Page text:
Signed and dated: “Domingos An.to de Sequeira inv. e Pintou em 1810”.
The Prince, sitting on clouds and flanked by a lion, is surrounded by a court of figures alluding to his virtues as a ruler (Generosity, Public Happiness, Religion, Compassion, Piety, Clemency, Stability, Greatness of the Soul, Heroism, Affability, Docility).
Beneath, on the ground, a young genius of the Nation wields a shield with the Royal Coat of Arms. He is surrounded by a numerous group of figures that symbolise the virtues of his subjects (Faithfulness, Yearning, Joy, Love of the Nation, Faith, Gratitude, Continence), who display their gratitude by acclaiming the prince. Next to the monument are Minerva, Mercury and Time observing History, who records the dedication on an enormous pedestal. Military movements in the lower left corner and a fleet on the line of the horizon allude to the expulsion of the French army and the entry of the allied English troops during the French Invasions.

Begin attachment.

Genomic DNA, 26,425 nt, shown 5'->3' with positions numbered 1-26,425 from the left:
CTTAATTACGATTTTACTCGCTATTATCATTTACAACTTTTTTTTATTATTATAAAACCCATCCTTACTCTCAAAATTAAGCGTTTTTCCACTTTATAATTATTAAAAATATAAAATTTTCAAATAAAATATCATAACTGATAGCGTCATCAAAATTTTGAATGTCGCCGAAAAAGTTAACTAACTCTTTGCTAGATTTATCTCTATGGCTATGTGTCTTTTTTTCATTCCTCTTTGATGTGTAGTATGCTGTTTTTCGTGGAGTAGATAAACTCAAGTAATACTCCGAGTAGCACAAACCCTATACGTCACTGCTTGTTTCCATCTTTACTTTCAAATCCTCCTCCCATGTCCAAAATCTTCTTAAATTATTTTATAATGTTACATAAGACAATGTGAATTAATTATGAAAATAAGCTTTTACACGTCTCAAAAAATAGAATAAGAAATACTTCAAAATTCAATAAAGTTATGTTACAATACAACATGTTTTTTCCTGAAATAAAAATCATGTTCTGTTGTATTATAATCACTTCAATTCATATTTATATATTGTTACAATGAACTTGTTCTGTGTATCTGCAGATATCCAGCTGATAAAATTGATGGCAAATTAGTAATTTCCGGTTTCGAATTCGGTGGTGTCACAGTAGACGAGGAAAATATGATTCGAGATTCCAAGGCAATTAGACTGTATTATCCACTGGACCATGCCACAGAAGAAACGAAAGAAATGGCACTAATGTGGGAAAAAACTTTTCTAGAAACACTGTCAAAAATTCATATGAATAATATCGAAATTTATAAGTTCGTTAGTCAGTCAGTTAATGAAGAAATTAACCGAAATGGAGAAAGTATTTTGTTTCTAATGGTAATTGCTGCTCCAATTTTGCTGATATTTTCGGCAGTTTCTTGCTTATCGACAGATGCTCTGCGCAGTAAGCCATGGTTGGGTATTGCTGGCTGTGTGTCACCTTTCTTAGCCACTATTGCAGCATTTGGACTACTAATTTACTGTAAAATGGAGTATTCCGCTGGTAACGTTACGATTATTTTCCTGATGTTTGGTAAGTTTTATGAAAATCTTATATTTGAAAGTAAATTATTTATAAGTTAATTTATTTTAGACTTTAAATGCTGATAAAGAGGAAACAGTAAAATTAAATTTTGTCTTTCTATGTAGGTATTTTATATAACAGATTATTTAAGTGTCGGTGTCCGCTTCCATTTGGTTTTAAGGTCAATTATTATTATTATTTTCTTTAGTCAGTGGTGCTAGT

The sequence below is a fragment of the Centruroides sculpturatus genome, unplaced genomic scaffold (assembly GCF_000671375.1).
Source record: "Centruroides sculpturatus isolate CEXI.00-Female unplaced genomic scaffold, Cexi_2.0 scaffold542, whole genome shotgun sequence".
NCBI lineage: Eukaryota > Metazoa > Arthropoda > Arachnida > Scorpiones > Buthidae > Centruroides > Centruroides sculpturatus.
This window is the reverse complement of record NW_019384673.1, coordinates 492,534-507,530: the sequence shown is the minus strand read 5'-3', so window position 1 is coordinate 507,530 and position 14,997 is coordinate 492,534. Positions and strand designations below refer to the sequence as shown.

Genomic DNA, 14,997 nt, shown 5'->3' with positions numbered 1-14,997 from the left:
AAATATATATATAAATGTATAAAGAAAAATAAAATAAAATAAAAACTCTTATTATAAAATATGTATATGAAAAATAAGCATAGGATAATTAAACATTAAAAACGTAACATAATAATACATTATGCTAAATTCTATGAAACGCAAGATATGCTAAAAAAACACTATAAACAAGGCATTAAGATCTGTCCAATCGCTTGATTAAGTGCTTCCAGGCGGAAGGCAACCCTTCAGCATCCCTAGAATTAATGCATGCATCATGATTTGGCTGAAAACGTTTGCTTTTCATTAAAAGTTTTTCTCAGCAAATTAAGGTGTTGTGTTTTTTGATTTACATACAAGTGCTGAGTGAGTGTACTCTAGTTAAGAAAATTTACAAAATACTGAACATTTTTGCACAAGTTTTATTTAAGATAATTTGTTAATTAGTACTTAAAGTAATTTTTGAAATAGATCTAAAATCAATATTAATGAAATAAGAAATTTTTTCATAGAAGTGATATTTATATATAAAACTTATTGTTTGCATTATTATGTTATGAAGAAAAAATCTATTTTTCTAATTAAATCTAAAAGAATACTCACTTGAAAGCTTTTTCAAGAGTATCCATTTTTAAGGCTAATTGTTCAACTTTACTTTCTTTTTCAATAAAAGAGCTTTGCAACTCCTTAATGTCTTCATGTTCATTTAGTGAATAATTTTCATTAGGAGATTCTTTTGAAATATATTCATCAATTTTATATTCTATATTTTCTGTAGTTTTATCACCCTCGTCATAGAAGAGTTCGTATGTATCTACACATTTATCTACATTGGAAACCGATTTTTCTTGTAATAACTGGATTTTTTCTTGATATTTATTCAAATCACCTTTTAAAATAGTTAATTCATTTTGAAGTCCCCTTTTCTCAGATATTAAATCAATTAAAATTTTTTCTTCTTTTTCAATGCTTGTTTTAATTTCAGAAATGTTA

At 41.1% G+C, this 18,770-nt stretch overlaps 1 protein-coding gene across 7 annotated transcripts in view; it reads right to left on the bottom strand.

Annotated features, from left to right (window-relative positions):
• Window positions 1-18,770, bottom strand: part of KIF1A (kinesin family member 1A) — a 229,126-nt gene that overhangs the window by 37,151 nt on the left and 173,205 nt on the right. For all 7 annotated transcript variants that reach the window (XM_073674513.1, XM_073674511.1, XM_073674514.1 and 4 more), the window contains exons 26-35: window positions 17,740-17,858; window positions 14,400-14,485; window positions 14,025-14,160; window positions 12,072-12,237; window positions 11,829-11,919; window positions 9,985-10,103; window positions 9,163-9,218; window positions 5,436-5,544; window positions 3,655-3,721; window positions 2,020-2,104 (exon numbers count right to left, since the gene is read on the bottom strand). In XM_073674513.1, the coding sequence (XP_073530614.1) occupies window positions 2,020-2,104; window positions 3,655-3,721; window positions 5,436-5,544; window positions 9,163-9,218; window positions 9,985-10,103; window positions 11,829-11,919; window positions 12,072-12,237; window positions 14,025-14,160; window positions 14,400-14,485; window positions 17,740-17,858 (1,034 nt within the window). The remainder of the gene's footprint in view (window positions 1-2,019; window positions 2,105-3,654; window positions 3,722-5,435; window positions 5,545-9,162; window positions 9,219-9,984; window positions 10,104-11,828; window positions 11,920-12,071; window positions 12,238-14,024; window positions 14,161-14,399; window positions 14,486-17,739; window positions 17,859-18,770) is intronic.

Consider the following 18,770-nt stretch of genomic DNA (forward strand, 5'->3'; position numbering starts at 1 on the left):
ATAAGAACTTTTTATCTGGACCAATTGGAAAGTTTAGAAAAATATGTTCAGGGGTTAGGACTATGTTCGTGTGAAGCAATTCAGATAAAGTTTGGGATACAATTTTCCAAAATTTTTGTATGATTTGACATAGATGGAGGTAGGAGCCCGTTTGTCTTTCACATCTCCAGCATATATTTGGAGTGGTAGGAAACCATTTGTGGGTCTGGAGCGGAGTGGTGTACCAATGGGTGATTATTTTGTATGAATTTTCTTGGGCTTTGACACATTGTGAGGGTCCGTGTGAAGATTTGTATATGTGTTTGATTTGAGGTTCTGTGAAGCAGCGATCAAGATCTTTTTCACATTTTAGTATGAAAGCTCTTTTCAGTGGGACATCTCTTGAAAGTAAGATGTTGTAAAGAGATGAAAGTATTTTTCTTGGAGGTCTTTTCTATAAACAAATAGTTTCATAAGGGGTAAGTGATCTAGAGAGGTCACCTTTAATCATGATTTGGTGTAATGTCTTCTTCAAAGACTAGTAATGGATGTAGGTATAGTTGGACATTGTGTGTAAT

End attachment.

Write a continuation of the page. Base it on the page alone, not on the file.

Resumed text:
The painter Domingos António de Sequeira (1771-1837) was arrested in 1810 and accused of having collaborated with Napoleon’s invading troops. The artist defended himself by painting allegories to the virtues of the Prince Regent and the glory of the Duke of Wellington, having designed the silver tableware that the grateful Nation offered to that English general.
King João VI (1767-1826), the third son of Queen Maria I and King Pedro III, was born in Lisbon and married Princess Carlota Joaquina, the daughter of Carlos IV of Spain, in 1785. On the death of his brother José, the Prince of Brazil, he became the queen’s direct heir in 1788. From 1792 onwards, he was made Prince Regent due to Queen Maria I’s incapacity for government. In 1818, he was acclaimed king, two years after his mother’s death in Rio de Janeiro.